Accounting tactics hide option cost

Accelerated vesting, other steps beat new regulations' deadline

September 02, 2006|By Mark Schwanhausser | Mark Schwanhausser,San Jose Mercury News

SAN JOSE, Calif. -- Rushing to beat new accounting rules for stock options, some 900 companies used a controversial tactic to erase an estimated $8 billion in options costs that would have dented their profits for years.

"You can argue about the merits and the pros and cons of it, but at the end of the day, it creates apples-to-oranges comparisons," Bear Stearns analyst Chris Senyek said.

"We want investors to be able to make apples-to-apples comparisons when they value companies and their earnings streams," Senyek said.

Starting with their 2006 fiscal year, companies must subtract the cost of stock options from profits as employees attain the right to cash in their options, a process known as "vesting" that typically stretches over four years.

But a Bear Stearns report issued Thursday demonstrates that companies commonly accelerated the vesting schedule so employees could exercise their options in 2005. That essentially wiped the options off the books before the new accounting rules took effect.

The tactic was especially popular in the tech sector. A third of the companies that accelerated vesting were in the information technology sector, Bear Stearns said.

More than 30 of those companies, in California's high-tech Silicon Valley, used the tactic to dodge an estimated $1.4 billion in costs, the Bear Stearns report said.

Sun Microsystems Inc., which helped lead the fight on Capitol Hill to block the new accounting rules requiring the expensing of options, dodged $400 million in expenses. That was second in the nation only to Round Rock, Texas-based Dell Inc., which avoided $591 million in expenses.

Other Silicon Valley companies that ranked among the top 15 were Flextronics International Ltd., $157 million; Juniper Networks Inc., $153 million; and Applied Materials Inc., $138 million.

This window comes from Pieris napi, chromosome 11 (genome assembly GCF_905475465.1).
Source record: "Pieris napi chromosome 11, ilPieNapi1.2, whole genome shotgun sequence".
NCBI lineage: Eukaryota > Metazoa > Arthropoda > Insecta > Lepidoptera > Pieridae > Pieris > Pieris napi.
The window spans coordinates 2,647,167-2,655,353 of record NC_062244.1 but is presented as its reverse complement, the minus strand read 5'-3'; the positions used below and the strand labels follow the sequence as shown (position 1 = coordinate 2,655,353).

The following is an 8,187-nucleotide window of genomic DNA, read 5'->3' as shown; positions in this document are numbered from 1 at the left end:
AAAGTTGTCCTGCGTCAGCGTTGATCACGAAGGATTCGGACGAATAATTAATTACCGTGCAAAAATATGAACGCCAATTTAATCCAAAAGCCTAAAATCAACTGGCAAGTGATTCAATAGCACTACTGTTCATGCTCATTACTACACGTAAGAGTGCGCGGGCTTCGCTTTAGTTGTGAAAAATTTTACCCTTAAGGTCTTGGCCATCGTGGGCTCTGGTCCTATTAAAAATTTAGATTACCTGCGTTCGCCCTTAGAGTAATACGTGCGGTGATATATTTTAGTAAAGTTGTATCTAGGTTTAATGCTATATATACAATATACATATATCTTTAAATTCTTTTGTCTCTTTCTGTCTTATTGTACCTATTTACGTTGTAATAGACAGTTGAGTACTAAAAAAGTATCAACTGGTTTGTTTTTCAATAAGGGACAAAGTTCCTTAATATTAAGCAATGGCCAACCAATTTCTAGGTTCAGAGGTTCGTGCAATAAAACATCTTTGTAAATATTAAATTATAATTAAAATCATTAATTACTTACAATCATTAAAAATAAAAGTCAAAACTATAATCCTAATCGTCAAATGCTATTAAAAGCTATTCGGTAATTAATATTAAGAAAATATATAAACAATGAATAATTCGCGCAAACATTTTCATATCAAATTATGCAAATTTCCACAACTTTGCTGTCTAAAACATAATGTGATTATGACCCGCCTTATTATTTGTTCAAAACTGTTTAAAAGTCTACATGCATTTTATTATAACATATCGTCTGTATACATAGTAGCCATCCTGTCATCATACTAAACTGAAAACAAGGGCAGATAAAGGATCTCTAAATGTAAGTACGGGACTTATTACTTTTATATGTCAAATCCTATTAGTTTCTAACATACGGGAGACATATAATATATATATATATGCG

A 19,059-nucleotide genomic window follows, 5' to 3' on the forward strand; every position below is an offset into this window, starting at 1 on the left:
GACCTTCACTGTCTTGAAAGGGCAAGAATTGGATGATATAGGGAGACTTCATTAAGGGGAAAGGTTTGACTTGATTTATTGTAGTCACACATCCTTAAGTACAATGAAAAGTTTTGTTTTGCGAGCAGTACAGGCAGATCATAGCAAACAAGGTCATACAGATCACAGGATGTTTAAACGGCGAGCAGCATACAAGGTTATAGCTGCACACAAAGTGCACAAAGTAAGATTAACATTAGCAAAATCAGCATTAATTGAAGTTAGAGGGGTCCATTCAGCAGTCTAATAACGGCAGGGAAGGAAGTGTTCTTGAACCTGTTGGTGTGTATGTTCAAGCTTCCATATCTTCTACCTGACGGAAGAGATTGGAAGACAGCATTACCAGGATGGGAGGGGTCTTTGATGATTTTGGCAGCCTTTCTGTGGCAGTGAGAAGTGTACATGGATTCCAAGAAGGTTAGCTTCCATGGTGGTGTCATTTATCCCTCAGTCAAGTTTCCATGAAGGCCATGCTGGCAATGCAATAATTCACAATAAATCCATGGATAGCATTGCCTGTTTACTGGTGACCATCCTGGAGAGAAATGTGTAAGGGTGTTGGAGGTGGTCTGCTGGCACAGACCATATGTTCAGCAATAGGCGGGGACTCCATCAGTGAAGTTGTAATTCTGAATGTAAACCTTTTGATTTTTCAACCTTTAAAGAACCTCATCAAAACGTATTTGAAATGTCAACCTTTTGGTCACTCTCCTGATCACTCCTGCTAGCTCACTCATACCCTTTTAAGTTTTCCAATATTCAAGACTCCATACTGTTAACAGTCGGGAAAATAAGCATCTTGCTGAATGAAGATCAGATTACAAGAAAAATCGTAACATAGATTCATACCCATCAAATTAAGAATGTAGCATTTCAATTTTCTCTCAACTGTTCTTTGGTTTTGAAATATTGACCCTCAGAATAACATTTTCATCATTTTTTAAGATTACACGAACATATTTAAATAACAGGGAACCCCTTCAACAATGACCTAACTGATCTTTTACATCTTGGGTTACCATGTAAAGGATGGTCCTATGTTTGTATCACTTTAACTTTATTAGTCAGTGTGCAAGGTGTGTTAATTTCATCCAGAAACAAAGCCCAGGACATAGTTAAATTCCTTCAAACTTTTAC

When it became clear that the new accounting rules could not be derailed, companies employed a variety of tactics to reduce the amount they would have to subtract from profits. Some slowed the flow of options. Some honed the numbers that were plugged into the formula used to value the options. And some began buying back stock to minimize the amount that options would dilute earnings.

But the practice of accelerating options is arguably the most contentious tactic.

Many experts say the practice is acceptable if the options are priced so high that it's unlikely that employees would ever get a chance to cash in the options. That is a common problem for Silicon Valley workers holding "underwater" options that were priced before stock prices plummeted during the tech bust.

"We're speaking mainly of options issued during the dot-com bubble," said Todd Fernandez, a senior research analyst for Glass Lewis, a San Francisco-based corporate governance advisory firm. "It's not reasonable for companies to recognize the expense when the stock was at $500 and now it's at $5."

Still, Fernandez and others worry that companies are temporarily understating their compensation expenses, creating an unpleasant surprise for investors when the benefits of the tactic run out. "What should worry investors is that in the future those costs are going to increase," Fernandez said.

Corporate governance experts also object that many companies included options that were close to being profitable or already were profitable. That, they say, was an accounting-driven giveaway.

A total of 146 companies nationwide accelerated vesting on in-the-money options, according to Bear Stearns.

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